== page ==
Thursday, Sept. 11, 2008 | 2:25 p.m.
On Sept. 18, 1787, 55 delegates from 12 states filed out of the Constitutional Convention in Philadelphia after crafting what would become the world’s most enduring testament to self-government, the United States Constitution.
The explosive manuscript, which only 34 of the delegates signed, was adopted by the Constitutional Convention Sept. 17, 1787, and was later ratified by conventions in each state. Delaware ratified first, Dec. 7, 1787, followed in order by Pennsylvania, New Jersey, Georgia, Connecticut, Massachusetts, Maryland, South Carolina, New Hampshire, Virginia, New York, North Carolina and, finally, Rhode Island, May 29, 1790. Article Seven declared that the Constitution would take effect once nine states ratified it in specially convened state conventions. New Hampshire became the ninth state to ratify on June 21, 1788.
Opposition to ratification was strong, and approval by the 13 states was a tough sell. Federalists such as Alexander Hamilton, John Jay and James Madison advocated ratification; Anti-Federalists like Samuel Adams, Patrick Henry and Richard Henry Lee argued against the Constitution because they did not want a strong central government.
Their fiery debates render our present-day political rhetoric tepid. You will find Federalist arguments at www.constitution.org/fed/federa00.htm and Anti-Federalist papers at www.constitution.org/afp.htm.
Constitution Day, Sept. 17, honors the anniversary of the signing of our Constitution, the supreme law of the United States of America. We also celebrate Constitution Week from Sept. 17 to Sept. 23. President Dwight D. Eisenhower issued the first proclamation for Constitution Week on Aug. 19, 1955, to commemorate the signing of the Constitution on Sept. 17, 1787. The 1955 celebration was so successful Congress passed a resolution (Public Law 915 signed Aug. 2, 1956) that each president will annually issue a proclamation to designate Sept. 17 through 23 as Constitution Week. See the 2007 proclamation at www.whitehouse.gov/news/releases/2007/08/20070822-5.html.
On Dec. 8, 2004, the 108th Congress enacted the Consolidated Appropriations Act, 2005, Pub. L. 108-447, which renamed Constitution Day (from Citizenship Day) and mandated that schools receiving federal funding must instruct students on the Constitution on Sept. 17. You will find the Act in the Federal Register, May 24, 2005 (Volume 70, Number 99) at www.ed.gov/legislation/FedRegister/other/2005-2/052405b.html.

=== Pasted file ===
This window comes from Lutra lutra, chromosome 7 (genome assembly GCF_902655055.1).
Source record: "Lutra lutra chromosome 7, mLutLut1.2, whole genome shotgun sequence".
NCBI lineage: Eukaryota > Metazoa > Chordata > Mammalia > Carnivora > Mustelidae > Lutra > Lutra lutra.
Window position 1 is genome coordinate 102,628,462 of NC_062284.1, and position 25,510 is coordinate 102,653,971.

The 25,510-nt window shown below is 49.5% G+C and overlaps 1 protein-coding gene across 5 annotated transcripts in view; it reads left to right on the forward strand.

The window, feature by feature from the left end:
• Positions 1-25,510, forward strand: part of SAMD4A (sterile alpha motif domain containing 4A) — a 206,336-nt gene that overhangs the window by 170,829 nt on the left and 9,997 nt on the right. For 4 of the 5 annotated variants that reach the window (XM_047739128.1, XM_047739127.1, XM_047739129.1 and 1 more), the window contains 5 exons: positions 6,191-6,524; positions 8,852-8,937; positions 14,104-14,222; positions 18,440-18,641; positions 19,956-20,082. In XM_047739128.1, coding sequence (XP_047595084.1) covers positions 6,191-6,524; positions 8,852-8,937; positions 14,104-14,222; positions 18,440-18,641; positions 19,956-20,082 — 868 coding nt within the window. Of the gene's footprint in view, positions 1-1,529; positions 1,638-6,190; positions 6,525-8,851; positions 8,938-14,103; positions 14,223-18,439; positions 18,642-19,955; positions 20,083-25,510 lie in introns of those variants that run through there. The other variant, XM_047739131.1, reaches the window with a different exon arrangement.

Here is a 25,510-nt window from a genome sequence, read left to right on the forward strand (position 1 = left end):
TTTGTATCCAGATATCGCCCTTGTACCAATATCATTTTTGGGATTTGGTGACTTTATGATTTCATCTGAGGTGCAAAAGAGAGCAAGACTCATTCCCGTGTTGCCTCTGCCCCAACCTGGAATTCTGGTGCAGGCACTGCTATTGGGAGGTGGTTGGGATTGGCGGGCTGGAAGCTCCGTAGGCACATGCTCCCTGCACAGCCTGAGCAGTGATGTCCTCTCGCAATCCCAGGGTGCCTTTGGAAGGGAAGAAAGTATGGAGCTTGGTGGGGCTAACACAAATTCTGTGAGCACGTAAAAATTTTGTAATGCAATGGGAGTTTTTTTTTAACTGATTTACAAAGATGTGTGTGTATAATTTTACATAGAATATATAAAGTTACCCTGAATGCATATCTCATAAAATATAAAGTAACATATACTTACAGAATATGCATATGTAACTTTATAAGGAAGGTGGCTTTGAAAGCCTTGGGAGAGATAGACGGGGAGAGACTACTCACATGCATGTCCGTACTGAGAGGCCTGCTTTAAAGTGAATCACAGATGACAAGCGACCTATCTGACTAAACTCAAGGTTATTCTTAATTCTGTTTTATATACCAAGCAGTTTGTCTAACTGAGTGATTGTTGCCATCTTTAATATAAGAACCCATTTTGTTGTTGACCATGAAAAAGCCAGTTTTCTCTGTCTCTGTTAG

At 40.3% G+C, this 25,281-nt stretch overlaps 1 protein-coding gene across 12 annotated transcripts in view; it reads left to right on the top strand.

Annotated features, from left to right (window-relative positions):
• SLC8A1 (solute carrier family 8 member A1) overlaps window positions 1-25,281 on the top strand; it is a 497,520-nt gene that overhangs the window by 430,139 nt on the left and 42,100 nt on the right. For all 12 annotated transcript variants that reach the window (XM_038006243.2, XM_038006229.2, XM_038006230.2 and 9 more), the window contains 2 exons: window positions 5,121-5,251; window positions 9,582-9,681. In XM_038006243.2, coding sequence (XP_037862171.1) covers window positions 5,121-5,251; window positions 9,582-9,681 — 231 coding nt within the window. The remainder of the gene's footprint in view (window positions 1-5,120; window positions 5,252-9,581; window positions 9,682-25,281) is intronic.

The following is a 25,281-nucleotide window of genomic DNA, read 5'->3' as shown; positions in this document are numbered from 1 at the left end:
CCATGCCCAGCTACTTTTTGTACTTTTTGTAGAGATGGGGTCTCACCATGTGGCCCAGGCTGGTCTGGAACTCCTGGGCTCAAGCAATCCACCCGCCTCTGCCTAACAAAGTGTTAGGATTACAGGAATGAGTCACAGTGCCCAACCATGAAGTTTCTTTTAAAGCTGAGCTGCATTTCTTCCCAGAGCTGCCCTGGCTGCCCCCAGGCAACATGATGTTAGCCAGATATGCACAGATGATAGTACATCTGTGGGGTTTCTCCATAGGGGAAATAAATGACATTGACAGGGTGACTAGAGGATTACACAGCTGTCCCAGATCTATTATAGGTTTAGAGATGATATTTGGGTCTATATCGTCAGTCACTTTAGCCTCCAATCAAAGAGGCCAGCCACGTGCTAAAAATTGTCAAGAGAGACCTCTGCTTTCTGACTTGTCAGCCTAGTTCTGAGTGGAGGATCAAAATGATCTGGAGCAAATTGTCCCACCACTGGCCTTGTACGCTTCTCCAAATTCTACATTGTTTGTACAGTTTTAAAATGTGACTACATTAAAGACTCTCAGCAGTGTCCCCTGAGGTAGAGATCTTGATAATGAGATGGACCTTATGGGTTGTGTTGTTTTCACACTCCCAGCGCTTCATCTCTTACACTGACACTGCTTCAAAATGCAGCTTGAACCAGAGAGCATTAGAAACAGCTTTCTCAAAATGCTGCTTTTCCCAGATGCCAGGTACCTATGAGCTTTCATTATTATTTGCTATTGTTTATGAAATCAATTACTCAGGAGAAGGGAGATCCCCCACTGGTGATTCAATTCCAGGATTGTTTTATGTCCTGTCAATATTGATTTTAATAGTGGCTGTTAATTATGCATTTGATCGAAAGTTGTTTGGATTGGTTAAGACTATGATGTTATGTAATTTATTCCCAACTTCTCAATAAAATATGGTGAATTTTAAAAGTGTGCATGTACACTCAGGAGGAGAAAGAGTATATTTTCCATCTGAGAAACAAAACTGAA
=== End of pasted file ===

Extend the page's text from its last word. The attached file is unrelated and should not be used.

University of Nevada Las Vegas (UNLV) will host a public Constitution Day Lecture co-sponsored by the UNLV Office of the Executive Vice President and Provost, the William S. Boyd School of Law and the College of Liberal Arts. Professor Ken I. Kersch, Department of Political Science, Boston College, will give a mid-afternoon lecture Wednesday, Sept. 17, at the Boyd Law School and at 7:30 p.m. at the Barrick Museum Auditorium. The evening lecture is free and open to the public.
The Clark County School District observes Constitution Day and Constitution Week with events and lessons specific to each school.
World Geography teacher Joye Jackson leads her Marvin M. Sedway Middle School students in a simulation of the Founding Fathers as they developed and signed our Constitution; students culminate their celebration by playing a student-created game of Jeopardy.
Social Studies students of William Nichols at Virtual High School explore approved academic Web sites focused on the Constitution and prepare presentations derived from their research. At El Dorado High School, teacher Joyce Duvall will incorporate the Constitution into math lessons.
As an eighth grade student, I memorized the Preamble to the Constitution. I tripped in a few places because I didn’t fully understand the words, but I can still recite them: “We the People of the United States, in Order to form a more perfect Union, establish Justice, insure domestic Tranquility, provide for the common defense, promote the general Welfare, and secure the Blessings of Liberty to ourselves and our Posterity, do ordain and establish this Constitution for the United States of America.”
The wisdom, import and majesty of these 52 words penned 221 years ago hold the key to the freedoms we celebrate on Sept. 17.
Stefani Evans is a board-certified genealogist and a volunteer at the Regional Family History Center. She can be reached c/o the Home News, 2360 Corporate Circle, Third Floor, Henderson, NV 89074 or [email protected].